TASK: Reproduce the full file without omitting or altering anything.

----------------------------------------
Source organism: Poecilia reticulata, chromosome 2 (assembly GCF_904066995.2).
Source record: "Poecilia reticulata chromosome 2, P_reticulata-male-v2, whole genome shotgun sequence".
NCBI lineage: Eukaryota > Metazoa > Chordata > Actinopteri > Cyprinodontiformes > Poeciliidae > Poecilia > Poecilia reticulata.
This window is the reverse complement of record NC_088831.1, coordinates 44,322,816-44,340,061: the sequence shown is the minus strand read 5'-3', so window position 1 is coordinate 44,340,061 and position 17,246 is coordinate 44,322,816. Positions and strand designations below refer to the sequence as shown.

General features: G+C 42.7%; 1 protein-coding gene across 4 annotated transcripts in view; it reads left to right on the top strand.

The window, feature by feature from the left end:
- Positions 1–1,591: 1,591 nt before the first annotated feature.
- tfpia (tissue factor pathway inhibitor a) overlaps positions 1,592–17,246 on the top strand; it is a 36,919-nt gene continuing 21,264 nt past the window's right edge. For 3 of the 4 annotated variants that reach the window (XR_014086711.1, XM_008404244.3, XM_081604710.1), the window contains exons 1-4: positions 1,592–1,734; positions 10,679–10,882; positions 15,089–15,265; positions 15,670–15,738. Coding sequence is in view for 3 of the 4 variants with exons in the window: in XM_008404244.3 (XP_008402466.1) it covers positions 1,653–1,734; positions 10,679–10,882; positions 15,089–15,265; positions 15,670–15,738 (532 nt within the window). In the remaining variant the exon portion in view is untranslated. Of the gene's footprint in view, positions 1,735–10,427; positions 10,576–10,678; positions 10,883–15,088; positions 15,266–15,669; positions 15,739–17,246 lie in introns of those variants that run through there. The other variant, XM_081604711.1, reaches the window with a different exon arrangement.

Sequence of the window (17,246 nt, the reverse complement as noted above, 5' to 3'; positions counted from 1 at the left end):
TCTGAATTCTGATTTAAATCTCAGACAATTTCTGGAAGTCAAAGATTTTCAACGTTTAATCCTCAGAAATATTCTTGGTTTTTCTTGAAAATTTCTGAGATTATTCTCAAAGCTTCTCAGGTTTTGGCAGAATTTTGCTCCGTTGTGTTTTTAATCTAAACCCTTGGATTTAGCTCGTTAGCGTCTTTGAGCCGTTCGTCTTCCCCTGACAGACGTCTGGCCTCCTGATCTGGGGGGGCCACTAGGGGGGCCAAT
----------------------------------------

Source organism: Poecilia reticulata, chromosome 2 (assembly GCF_904066995.2).
Source record: "Poecilia reticulata chromosome 2, P_reticulata-male-v2, whole genome shotgun sequence".
NCBI lineage: Eukaryota > Metazoa > Chordata > Actinopteri > Cyprinodontiformes > Poeciliidae > Poecilia > Poecilia reticulata.
This window is the reverse complement of record NC_088831.1, coordinates 44,322,816-44,340,061: the sequence shown is the minus strand read 5'-3', so window position 1 is coordinate 44,340,061 and position 17,246 is coordinate 44,322,816. Positions and strand designations below refer to the sequence as shown.

General features: G+C 42.7%; 1 protein-coding gene across 4 annotated transcripts in view; it reads left to right on the top strand.

The window, feature by feature from the left end:
- Positions 1–1,591: 1,591 nt before the first annotated feature.
- tfpia (tissue factor pathway inhibitor a) overlaps positions 1,592–17,246 on the top strand; it is a 36,919-nt gene continuing 21,264 nt past the window's right edge. For 3 of the 4 annotated variants that reach the window (XR_014086711.1, XM_008404244.3, XM_081604710.1), the window contains exons 1-4: positions 1,592–1,734; positions 10,679–10,882; positions 15,089–15,265; positions 15,670–15,738. Coding sequence is in view for 3 of the 4 variants with exons in the window: in XM_008404244.3 (XP_008402466.1) it covers positions 1,653–1,734; positions 10,679–10,882; positions 15,089–15,265; positions 15,670–15,738 (532 nt within the window). In the remaining variant the exon portion in view is untranslated. Of the gene's footprint in view, positions 1,735–10,427; positions 10,576–10,678; positions 10,883–15,088; positions 15,266–15,669; positions 15,739–17,246 lie in introns of those variants that run through there. The other variant, XM_081604711.1, reaches the window with a different exon arrangement.

Sequence of the window (17,246 nt, the reverse complement as noted above, 5' to 3'; positions counted from 1 at the left end):
TCTGAATTCTGATTTAAATCTCAGACAATTTCTGGAAGTCAAAGATTTTCAACGTTTAATCCTCAGAAATATTCTTGGTTTTTCTTGAAAATTTCTGAGATTATTCTCAAAGCTTCTCAGGTTTTGGCAGAATTTTGCTCCGTTGTGTTTTTAATCTAAACCCTTGGATTTAGCTCGTTAGCGTCTTTGAGCCGTTCGTCTTCCCCTGACAGACGTCTGGCCTCCTGATCTGGGGGGGCCACTAGGGGGGCCAAT